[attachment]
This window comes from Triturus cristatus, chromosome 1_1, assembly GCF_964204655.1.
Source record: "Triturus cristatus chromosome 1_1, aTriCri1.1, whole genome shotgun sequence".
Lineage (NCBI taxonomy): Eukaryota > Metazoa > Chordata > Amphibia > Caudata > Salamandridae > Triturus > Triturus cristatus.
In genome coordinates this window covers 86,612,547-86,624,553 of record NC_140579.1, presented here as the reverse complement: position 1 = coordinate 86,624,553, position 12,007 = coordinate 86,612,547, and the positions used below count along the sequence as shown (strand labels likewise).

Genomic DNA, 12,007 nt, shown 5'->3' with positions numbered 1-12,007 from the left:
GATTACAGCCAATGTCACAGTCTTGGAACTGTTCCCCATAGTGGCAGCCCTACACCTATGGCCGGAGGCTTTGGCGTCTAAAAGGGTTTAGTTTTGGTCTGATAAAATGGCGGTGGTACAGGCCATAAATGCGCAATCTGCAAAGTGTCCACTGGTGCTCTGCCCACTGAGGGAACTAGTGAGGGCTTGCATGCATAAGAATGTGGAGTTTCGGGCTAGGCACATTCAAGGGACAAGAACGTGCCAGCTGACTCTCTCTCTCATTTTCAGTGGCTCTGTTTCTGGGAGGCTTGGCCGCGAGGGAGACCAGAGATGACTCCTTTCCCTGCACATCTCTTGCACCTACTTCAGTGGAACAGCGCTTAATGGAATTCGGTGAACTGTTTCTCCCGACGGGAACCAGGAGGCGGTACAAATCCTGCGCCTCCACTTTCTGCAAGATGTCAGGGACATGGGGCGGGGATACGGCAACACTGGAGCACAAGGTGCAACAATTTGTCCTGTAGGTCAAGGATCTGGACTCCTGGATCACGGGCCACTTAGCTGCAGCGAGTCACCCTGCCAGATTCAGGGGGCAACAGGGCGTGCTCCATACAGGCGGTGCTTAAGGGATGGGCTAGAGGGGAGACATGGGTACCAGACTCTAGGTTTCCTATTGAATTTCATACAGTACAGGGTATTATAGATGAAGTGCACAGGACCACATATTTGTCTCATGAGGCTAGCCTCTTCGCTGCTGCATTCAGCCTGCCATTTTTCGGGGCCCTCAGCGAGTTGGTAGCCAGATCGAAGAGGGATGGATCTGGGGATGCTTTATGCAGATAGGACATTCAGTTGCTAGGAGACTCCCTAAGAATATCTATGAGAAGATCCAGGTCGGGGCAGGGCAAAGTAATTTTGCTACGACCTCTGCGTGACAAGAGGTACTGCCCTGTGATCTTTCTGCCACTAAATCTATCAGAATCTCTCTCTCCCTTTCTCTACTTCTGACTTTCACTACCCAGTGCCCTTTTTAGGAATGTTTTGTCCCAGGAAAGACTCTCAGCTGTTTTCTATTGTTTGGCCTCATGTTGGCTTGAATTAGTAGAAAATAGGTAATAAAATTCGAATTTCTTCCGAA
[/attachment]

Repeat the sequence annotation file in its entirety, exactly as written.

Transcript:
This window comes from Triturus cristatus, chromosome 1_1, assembly GCF_964204655.1.
Source record: "Triturus cristatus chromosome 1_1, aTriCri1.1, whole genome shotgun sequence".
Lineage (NCBI taxonomy): Eukaryota > Metazoa > Chordata > Amphibia > Caudata > Salamandridae > Triturus > Triturus cristatus.
In genome coordinates this window covers 86,612,547-86,624,553 of record NC_140579.1, presented here as the reverse complement: position 1 = coordinate 86,624,553, position 12,007 = coordinate 86,612,547, and the positions used below count along the sequence as shown (strand labels likewise).

Genomic DNA, 12,007 nt, shown 5'->3' with positions numbered 1-12,007 from the left:
GATTACAGCCAATGTCACAGTCTTGGAACTGTTCCCCATAGTGGCAGCCCTACACCTATGGCCGGAGGCTTTGGCGTCTAAAAGGGTTTAGTTTTGGTCTGATAAAATGGCGGTGGTACAGGCCATAAATGCGCAATCTGCAAAGTGTCCACTGGTGCTCTGCCCACTGAGGGAACTAGTGAGGGCTTGCATGCATAAGAATGTGGAGTTTCGGGCTAGGCACATTCAAGGGACAAGAACGTGCCAGCTGACTCTCTCTCTCATTTTCAGTGGCTCTGTTTCTGGGAGGCTTGGCCGCGAGGGAGACCAGAGATGACTCCTTTCCCTGCACATCTCTTGCACCTACTTCAGTGGAACAGCGCTTAATGGAATTCGGTGAACTGTTTCTCCCGACGGGAACCAGGAGGCGGTACAAATCCTGCGCCTCCACTTTCTGCAAGATGTCAGGGACATGGGGCGGGGATACGGCAACACTGGAGCACAAGGTGCAACAATTTGTCCTGTAGGTCAAGGATCTGGACTCCTGGATCACGGGCCACTTAGCTGCAGCGAGTCACCCTGCCAGATTCAGGGGGCAACAGGGCGTGCTCCATACAGGCGGTGCTTAAGGGATGGGCTAGAGGGGAGACATGGGTACCAGACTCTAGGTTTCCTATTGAATTTCATACAGTACAGGGTATTATAGATGAAGTGCACAGGACCACATATTTGTCTCATGAGGCTAGCCTCTTCGCTGCTGCATTCAGCCTGCCATTTTTCGGGGCCCTCAGCGAGTTGGTAGCCAGATCGAAGAGGGATGGATCTGGGGATGCTTTATGCAGATAGGACATTCAGTTGCTAGGAGACTCCCTAAGAATATCTATGAGAAGATCCAGGTCGGGGCAGGGCAAAGTAATTTTGCTACGACCTCTGCGTGACAAGAGGTACTGCCCTGTGATCTTTCTGCCACTAAATCTATCAGAATCTCTCTCTCCCTTTCTCTACTTCTGACTTTCACTACCCAGTGCCCTTTTTAGGAATGTTTTGTCCCAGGAAAGACTCTCAGCTGTTTTCTATTGTTTGGCCTCATGTTGGCTTGAATTAGTAGAAAATAGGTAATAAAATTCGAATTTCTTCCGAA